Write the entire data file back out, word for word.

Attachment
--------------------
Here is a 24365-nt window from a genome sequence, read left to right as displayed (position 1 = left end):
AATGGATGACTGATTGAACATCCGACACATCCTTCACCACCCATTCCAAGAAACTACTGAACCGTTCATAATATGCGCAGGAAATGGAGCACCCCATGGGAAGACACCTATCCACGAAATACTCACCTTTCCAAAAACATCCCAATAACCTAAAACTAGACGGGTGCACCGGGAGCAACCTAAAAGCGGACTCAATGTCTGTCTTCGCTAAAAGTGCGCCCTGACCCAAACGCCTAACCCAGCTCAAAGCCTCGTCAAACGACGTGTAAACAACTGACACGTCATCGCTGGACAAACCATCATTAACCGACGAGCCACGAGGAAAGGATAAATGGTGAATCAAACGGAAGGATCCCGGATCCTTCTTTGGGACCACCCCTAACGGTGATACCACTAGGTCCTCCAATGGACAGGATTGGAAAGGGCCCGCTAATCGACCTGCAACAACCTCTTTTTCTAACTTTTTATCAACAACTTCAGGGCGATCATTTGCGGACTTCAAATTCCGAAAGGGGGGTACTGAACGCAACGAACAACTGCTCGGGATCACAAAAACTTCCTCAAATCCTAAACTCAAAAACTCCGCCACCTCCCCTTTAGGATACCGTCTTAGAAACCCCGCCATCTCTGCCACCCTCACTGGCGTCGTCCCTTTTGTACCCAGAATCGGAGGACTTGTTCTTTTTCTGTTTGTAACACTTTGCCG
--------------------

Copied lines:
Here is a 24365-nt window from a genome sequence, read left to right as displayed (position 1 = left end):
AATGGATGACTGATTGAACATCCGACACATCCTTCACCACCCATTCCAAGAAACTACTGAACCGTTCATAATATGCGCAGGAAATGGAGCACCCCATGGGAAGACACCTATCCACGAAATACTCACCTTTCCAAAAACATCCCAATAACCTAAAACTAGACGGGTGCACCGGGAGCAACCTAAAAGCGGACTCAATGTCTGTCTTCGCTAAAAGTGCGCCCTGACCCAAACGCCTAACCCAGCTCAAAGCCTCGTCAAACGACGTGTAAACAACTGACACGTCATCGCTGGACAAACCATCATTAACCGACGAGCCACGAGGAAAGGATAAATGGTGAATCAAACGGAAGGATCCCGGATCCTTCTTTGGGACCACCCCTAACGGTGATACCACTAGGTCCTCCAATGGACAGGATTGGAAAGGGCCCGCTAATCGACCTGCAACAACCTCTTTTTCTAACTTTTTATCAACAACTTCAGGGCGATCATTTGCGGACTTCAAATTCCGAAAGGGGGGTACTGAACGCAACGAACAACTGCTCGGGATCACAAAAACTTCCTCAAATCCTAAACTCAAAAACTCCGCCACCTCCCCTTTAGGATACCGTCTTAGAAACCCCGCCATCTCTGCCACCCTCACTGGCGTCGTCCCTTTTGTACCCAGAATCGGAGGACTTGTTCTTTTTCTGTTTGTAACACTTTGCCG